3/24/16 Thursday Morning Reflection

The Day Before Jesus’s crucifixion.

The Greatest Prayer.

People pray and fire falls from heaven. The lame walk, hungry are fed, and the dead come to life. Look at the story of the church in Acts: every major move of God in that book comes about in response to the prayers of God’s people. The night before Jesus’s resurrection we see Jesus praying in the garden of Gethsemane.

In the days of his flesh, Jesus offered up prayers and supplications, with loud cries and tears, to him who was able to save him from death, and he was heard because of his reverence. Hebrews 5:7
And he said, “Abba, Father, all things are possible for you. Remove this cup from me. Yet not what I will, but what you will.” Mark 14:36

Hebrews teaches that, precisely because of his “godly fear,” Jesus “was heard,” that is, he received his request. But the cup was not removed. He suffered the fullness of physical pain and divine wrath. So in what sense was Jesus “heard because of his reverence”?

He withdrew from them about a stone’s throw, and knelt down and prayed, saying, “Father, if you are willing, remove this cup from me. Nevertheless, not my will, but yours, be done.” And there appeared to him an angel from heaven, strengthening him. And being in an agony he prayed more earnestly; and his sweat became like great drops of blood falling down to the ground. Luke 22:41–44

The angel bears God’s message that there is no other way, but I will help you. Do not turn from your mission now, in spite of the terrifying prospect. I will help you. Here is my angel to strengthen you. Jesus prayed three separate times here. We see this movement as he goes from the prayer to remove this cup in the first to a different prayer in the second.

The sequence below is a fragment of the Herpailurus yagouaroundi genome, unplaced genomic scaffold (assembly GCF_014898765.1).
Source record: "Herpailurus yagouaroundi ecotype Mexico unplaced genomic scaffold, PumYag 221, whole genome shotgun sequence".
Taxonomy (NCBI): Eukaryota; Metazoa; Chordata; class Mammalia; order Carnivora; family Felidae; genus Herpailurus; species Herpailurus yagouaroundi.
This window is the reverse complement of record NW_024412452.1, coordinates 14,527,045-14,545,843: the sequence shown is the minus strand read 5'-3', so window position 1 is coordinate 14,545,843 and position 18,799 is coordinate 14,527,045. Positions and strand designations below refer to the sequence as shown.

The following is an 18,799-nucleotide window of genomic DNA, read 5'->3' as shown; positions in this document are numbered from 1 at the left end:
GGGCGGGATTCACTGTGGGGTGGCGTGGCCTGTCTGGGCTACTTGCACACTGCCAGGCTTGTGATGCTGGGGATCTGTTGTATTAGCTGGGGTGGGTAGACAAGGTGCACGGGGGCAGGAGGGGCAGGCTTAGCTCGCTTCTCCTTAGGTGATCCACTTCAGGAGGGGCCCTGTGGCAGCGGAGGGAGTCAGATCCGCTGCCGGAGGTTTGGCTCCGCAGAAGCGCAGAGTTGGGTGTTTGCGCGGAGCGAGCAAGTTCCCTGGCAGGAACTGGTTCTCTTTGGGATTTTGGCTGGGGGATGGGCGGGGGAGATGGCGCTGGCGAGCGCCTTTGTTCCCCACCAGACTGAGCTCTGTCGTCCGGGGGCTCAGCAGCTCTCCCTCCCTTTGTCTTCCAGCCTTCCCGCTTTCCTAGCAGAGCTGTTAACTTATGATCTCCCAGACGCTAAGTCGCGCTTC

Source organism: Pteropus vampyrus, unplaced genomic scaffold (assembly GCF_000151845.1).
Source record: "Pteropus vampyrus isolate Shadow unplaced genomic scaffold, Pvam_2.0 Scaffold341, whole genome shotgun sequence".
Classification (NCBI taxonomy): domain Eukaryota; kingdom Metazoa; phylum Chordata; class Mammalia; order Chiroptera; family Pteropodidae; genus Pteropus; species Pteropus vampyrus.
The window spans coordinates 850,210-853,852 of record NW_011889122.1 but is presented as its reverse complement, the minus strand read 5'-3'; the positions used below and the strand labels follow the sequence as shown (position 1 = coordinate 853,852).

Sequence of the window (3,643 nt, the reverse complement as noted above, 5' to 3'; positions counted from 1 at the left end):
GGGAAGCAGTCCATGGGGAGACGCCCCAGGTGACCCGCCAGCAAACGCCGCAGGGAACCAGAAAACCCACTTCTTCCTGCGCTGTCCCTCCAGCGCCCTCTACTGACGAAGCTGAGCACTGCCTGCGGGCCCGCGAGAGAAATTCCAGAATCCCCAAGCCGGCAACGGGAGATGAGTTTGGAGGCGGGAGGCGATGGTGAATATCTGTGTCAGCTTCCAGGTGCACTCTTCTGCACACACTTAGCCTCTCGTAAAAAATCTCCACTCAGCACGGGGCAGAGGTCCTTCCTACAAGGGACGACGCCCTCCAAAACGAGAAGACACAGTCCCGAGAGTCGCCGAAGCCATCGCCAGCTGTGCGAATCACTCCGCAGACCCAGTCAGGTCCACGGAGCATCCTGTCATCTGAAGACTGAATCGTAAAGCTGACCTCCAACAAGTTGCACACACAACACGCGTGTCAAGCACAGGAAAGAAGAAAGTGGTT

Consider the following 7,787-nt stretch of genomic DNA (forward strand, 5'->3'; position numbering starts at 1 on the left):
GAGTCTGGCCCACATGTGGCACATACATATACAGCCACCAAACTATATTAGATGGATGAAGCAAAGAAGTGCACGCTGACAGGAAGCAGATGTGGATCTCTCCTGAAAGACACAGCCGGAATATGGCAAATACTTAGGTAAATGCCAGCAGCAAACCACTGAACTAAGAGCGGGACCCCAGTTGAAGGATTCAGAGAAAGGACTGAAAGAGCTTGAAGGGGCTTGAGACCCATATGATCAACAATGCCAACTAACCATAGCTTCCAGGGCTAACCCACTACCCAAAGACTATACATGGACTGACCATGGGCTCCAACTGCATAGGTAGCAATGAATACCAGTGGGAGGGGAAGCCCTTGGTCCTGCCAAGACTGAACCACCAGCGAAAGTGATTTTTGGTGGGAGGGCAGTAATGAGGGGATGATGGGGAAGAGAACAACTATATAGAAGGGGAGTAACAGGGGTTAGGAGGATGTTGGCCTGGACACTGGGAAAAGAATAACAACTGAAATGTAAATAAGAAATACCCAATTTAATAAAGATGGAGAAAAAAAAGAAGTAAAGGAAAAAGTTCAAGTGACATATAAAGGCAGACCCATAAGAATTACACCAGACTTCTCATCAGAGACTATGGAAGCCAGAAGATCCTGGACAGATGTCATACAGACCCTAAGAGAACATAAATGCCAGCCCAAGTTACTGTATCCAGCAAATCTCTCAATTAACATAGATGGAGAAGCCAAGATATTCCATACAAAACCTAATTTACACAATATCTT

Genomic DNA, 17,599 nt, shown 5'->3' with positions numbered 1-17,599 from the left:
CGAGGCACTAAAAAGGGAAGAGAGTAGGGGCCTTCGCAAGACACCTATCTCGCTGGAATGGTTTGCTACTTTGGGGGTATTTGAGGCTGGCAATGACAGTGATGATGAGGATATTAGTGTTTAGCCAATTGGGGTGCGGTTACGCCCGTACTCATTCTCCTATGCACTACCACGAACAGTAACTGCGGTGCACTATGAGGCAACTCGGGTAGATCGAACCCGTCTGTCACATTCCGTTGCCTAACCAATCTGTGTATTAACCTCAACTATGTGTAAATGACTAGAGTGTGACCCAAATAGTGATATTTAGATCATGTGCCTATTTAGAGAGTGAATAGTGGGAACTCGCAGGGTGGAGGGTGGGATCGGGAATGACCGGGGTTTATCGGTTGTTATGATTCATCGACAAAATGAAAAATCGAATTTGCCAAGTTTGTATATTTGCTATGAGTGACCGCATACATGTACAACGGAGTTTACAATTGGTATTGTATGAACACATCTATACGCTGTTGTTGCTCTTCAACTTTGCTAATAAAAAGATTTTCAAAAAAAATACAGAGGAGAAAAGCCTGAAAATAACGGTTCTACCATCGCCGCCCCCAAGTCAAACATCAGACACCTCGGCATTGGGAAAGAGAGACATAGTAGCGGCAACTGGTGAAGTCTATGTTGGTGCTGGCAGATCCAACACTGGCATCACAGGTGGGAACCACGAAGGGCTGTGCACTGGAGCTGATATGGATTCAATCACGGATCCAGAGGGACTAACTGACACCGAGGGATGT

Again, for the second time, he went away and prayed, “My Father, if this cannot pass unless I drink it, your will be done.” Matthew 26:42

The Greatest act of obedience:

This was the greatest act of obedience that Christ was to perform. He prays for strength and help, that his poor feeble human nature might be supported, that he might not fail in this great trial, that he might not sink and be swallowed up, and his strength so overcome that he should not hold out, and finish the appointed obedience. He was afraid lest his poor feeble strength should be overcome, and that he should fail in so great a trial, that he should be swallowed up by that death that he was to die, and so should not be saved from death; and therefore he offered up strong crying and tears unto him that was able to strengthen him, and support, and save him from death, that the death he was to suffer might not overcome his love and obedience, but that he might overcome death, and so be saved from it.
Jonathan Edwards

God saved Jesus from death because he was obedient. His prayers were answered.“ He was heard for his godly fear.” God did save him from the threat that such a death posed to his obedience. Jesus did succeed. There is salvation for all who believe. There will be a new world full of the glory of God’s grace and God’s children. And all of this is owing to the greatest prayer in the world. Every hope of the gospel succeeds because of Jesus’s reverent earnestness in prayer, and the answer of the Father.

The Lamb would have the reward of his suffering. He will “see his offspring; he will prolong his days; the will of the Lord will prosper in his hand. Out of the anguish of his soul he will see and be satisfied” (Isa. 53:10–11). Surely this is why Hebrews 12:2 could say, “For the joy that was set before him he endured the cross.” Beneath the terrors of present agony was the taste of future joy. The angel had come, “strengthening him” — clarifying, confirming, connecting the coming joy.

There’s a lot to learn from the way Jesus prays and the way God answers. I find myself being so stubborn and controlling of everything. There are always answers in our prayers and some it’s not always exactly what we want to hear but exactly what we need.

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